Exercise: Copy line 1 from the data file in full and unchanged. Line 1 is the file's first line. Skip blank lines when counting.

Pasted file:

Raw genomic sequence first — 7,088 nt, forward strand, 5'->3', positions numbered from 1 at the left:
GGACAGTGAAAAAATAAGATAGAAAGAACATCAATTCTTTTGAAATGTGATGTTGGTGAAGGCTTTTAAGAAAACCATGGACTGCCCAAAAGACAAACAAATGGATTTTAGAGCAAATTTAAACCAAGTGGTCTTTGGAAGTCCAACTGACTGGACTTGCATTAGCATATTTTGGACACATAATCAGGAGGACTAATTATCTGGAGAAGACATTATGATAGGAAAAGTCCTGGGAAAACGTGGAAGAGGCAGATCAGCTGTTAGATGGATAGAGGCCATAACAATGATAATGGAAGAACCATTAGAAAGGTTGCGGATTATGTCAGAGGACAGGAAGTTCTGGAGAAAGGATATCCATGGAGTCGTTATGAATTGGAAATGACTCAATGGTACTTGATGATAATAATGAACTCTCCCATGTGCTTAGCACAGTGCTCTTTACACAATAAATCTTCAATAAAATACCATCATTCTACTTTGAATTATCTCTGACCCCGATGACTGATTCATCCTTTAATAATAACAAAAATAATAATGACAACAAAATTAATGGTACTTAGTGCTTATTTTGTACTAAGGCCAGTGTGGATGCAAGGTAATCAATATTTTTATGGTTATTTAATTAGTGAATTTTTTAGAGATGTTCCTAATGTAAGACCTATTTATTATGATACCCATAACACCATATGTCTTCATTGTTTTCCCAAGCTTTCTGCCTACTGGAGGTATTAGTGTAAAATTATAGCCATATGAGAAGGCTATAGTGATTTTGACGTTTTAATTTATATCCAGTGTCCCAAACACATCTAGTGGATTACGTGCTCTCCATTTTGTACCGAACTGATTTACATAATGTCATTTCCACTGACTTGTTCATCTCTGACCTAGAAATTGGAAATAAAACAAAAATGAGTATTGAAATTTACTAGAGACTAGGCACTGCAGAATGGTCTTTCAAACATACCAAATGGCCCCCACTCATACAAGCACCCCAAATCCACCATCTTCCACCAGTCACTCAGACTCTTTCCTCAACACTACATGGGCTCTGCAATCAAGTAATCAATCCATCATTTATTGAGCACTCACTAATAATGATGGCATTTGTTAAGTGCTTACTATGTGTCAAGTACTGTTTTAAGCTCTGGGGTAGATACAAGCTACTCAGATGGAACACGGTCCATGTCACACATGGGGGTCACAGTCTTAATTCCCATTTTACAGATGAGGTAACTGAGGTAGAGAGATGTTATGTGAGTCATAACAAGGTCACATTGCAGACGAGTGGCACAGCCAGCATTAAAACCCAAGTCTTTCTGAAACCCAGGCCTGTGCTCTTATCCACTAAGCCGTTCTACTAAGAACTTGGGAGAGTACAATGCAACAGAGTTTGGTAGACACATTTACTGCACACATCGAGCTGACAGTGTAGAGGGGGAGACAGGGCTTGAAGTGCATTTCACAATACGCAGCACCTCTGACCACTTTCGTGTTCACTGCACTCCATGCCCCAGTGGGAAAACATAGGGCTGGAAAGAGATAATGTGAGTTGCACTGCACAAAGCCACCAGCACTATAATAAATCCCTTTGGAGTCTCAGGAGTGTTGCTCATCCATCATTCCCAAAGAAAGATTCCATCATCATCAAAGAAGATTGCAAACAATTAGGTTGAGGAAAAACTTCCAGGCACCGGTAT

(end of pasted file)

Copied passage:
Raw genomic sequence first — 7,088 nt, forward strand, 5'->3', positions numbered from 1 at the left: